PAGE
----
IN her second novel, My Before and After Life (St. Martin’s Press), Risa Miller tackles the intellectual and emotional challenges of faith when she creates a plot of two sisters, Honey and Susan, attempting to rescue their elderly father from what they believe is his “born-again” discovery of Orthodox Judaism while he is on vacation in Israel.
Set in Brookline, a neighborhood of Boston, Miller weaves a family’s story and a Jewish community’s story, each struggling with its own complex relationships; the former is about the relationship between adult children and their parents, and the later is about the relationship between the Orthodox and the secular — faith and reason.
On a more profound level, Miller has both stories and the relationships struggle with the idea of truth — the Ultimate Truth — in a transcendent sort of way.
It’s a style and topic most novelists don’t tackle.
The struggle for truth is heard through the voice of “secular” Honey, the protagonist, who takes you through her anger at her father for dividing the family and abandoning her and her sister Susan, which he promised 25 years earlier not to do when their mother died of breast cancer.
Honey feels that her businessman father has divided the family in a way that brings up Honey’s pain of losing her mother all over again. To avoid that pain, and to quell her negative perceptions of her father as a convert to Orthodox Judaism, Honey, along with Susan, fly to Israel, believing that they can “talk sense into him” and bring him home.
Therein lies the struggle for truth; her perception of how simple this would be because of how simplistic his newfound connection must be.
“We were going to deprogram Dad from his brainwashing cult, bring him home, and sick or well, evangelist or alien, we were going to save him.”
MILLER seems to suggest that there is a black and white understanding, almost a naïve perception, which the secular have of the religious or newly observant and their journey. She weaves these misconceptions and others into the dialogue as well as Honey’s thoughts.
Through Honey’s own journey, the reader comes to understand that everyone struggles through their faith, and that it’s a process, rather than some “White-hot Hallelujah moment.”
Because Honey has always been someone who thought about life on a deeper level, as opposed to Susan’s “live and let live” attitude, she has a moving experience in Israel while on a trip up North, which starts a slight shift in her thinking.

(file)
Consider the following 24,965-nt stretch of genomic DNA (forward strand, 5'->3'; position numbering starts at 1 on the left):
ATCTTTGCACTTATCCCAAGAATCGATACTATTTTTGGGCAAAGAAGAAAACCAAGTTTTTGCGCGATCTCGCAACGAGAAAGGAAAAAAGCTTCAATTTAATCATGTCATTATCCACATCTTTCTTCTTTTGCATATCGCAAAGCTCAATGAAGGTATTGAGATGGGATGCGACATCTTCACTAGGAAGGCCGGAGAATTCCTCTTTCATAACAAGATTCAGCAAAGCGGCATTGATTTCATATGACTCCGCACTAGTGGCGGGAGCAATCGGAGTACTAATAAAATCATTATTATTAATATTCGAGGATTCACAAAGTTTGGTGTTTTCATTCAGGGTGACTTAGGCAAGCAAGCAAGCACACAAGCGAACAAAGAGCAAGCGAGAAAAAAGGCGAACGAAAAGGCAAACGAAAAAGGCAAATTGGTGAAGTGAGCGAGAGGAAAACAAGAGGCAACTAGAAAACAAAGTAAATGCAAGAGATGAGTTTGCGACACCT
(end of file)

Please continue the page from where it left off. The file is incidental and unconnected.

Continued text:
Back in Boston, the rest of the novel is a mixture of Honey’s spiritual struggles, along with her day job of, ironically, defending a neighborhood board against the expansion of an Orthodox day school in Brookline.
At times the read gets dull because the only character developed through dialogue and narration is Honey. The rest of the characters are pretty flat. But perhaps that is what makes Honey’s struggle for truth more believable.
While there are too many coincidences in the second half of the novel — on a less intricate level, it reminded me of all the neatly placed coincidences in Charles Dickens’ Tale of Two Cities — this still is a worthwhile read because it has the ingredients of a novel with the content of spirituality, a unique marriage in the literary world.
WHILE Miller herself insisted that she didn’t want her novels to reflect her personal life, it is hard not to see some similarities.
At a book reading I attended, and in various interviews I read, I learned that Miller herself is a “returnee” to Orthodox Judaism, lived in Israel for a period of time, is married to a lawyer, and was involved in a zoning board battle for the Orthodox day school in Boston, where she lives.
Additionally, some of the issues she built into the novel’s Jewish community actually resonated with some points in a historical accounting of Boston in The Death of an American Jewish Community.
But as any writer (and she teaches writing at Emerson College) would say, that’s where the similarities end. (And, in all fairness, it is hard for me not to mention here Amos Oz’s chapter in the Hebrew version of his A Tale of Love and Darkness about critics who suck out the joy and truth of a novel when they try to make a connection between the characters and the author himself.)
Miller says she created the fictional Honey based on a house guest’s face when she and her family were doing some sort of ritual.
And the way Miller wraps up Honey at the end certainly has no resemblance to Miller’s current life as Orthodox Bubby and writer.